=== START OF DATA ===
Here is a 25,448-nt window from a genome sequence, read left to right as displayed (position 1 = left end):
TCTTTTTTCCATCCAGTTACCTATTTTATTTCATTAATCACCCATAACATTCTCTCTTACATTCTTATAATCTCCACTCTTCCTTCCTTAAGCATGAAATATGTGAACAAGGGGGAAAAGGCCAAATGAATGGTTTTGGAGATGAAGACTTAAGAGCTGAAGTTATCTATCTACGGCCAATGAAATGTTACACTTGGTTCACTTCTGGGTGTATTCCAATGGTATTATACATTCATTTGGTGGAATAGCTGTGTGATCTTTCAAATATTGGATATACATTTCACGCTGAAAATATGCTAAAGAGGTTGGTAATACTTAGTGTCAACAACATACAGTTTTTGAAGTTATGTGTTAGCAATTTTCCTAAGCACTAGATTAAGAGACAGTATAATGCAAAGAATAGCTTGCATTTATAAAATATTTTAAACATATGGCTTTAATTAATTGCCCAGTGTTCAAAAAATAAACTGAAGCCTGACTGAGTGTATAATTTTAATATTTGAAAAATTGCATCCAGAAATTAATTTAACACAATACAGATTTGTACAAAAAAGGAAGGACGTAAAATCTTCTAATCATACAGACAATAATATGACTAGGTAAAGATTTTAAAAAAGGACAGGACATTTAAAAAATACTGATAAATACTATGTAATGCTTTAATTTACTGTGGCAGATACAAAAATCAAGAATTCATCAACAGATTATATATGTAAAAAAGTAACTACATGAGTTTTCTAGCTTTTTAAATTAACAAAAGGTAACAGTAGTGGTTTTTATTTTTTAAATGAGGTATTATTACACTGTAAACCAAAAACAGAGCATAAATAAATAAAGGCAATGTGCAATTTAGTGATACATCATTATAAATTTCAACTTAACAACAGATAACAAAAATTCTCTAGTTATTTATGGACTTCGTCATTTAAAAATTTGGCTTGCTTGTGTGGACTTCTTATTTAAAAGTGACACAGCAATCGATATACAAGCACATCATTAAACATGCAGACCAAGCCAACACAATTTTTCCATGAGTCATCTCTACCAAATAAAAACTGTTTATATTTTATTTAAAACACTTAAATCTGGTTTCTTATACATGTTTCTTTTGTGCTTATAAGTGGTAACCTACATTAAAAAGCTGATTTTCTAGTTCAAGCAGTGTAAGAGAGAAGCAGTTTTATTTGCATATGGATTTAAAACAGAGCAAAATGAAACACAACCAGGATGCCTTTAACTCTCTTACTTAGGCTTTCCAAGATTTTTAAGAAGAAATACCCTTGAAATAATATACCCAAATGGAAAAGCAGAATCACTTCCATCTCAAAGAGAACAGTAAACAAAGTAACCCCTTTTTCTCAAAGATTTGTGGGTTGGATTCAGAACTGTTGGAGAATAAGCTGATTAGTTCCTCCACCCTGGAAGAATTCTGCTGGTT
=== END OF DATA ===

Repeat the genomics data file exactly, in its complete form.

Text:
Here is a 25,448-nt window from a genome sequence, read left to right as displayed (position 1 = left end):
TCTTTTTTCCATCCAGTTACCTATTTTATTTCATTAATCACCCATAACATTCTCTCTTACATTCTTATAATCTCCACTCTTCCTTCCTTAAGCATGAAATATGTGAACAAGGGGGAAAAGGCCAAATGAATGGTTTTGGAGATGAAGACTTAAGAGCTGAAGTTATCTATCTACGGCCAATGAAATGTTACACTTGGTTCACTTCTGGGTGTATTCCAATGGTATTATACATTCATTTGGTGGAATAGCTGTGTGATCTTTCAAATATTGGATATACATTTCACGCTGAAAATATGCTAAAGAGGTTGGTAATACTTAGTGTCAACAACATACAGTTTTTGAAGTTATGTGTTAGCAATTTTCCTAAGCACTAGATTAAGAGACAGTATAATGCAAAGAATAGCTTGCATTTATAAAATATTTTAAACATATGGCTTTAATTAATTGCCCAGTGTTCAAAAAATAAACTGAAGCCTGACTGAGTGTATAATTTTAATATTTGAAAAATTGCATCCAGAAATTAATTTAACACAATACAGATTTGTACAAAAAAGGAAGGACGTAAAATCTTCTAATCATACAGACAATAATATGACTAGGTAAAGATTTTAAAAAAGGACAGGACATTTAAAAAATACTGATAAATACTATGTAATGCTTTAATTTACTGTGGCAGATACAAAAATCAAGAATTCATCAACAGATTATATATGTAAAAAAGTAACTACATGAGTTTTCTAGCTTTTTAAATTAACAAAAGGTAACAGTAGTGGTTTTTATTTTTTAAATGAGGTATTATTACACTGTAAACCAAAAACAGAGCATAAATAAATAAAGGCAATGTGCAATTTAGTGATACATCATTATAAATTTCAACTTAACAACAGATAACAAAAATTCTCTAGTTATTTATGGACTTCGTCATTTAAAAATTTGGCTTGCTTGTGTGGACTTCTTATTTAAAAGTGACACAGCAATCGATATACAAGCACATCATTAAACATGCAGACCAAGCCAACACAATTTTTCCATGAGTCATCTCTACCAAATAAAAACTGTTTATATTTTATTTAAAACACTTAAATCTGGTTTCTTATACATGTTTCTTTTGTGCTTATAAGTGGTAACCTACATTAAAAAGCTGATTTTCTAGTTCAAGCAGTGTAAGAGAGAAGCAGTTTTATTTGCATATGGATTTAAAACAGAGCAAAATGAAACACAACCAGGATGCCTTTAACTCTCTTACTTAGGCTTTCCAAGATTTTTAAGAAGAAATACCCTTGAAATAATATACCCAAATGGAAAAGCAGAATCACTTCCATCTCAAAGAGAACAGTAAACAAAGTAACCCCTTTTTCTCAAAGATTTGTGGGTTGGATTCAGAACTGTTGGAGAATAAGCTGATTAGTTCCTCCACCCTGGAAGAATTCTGCTGGTT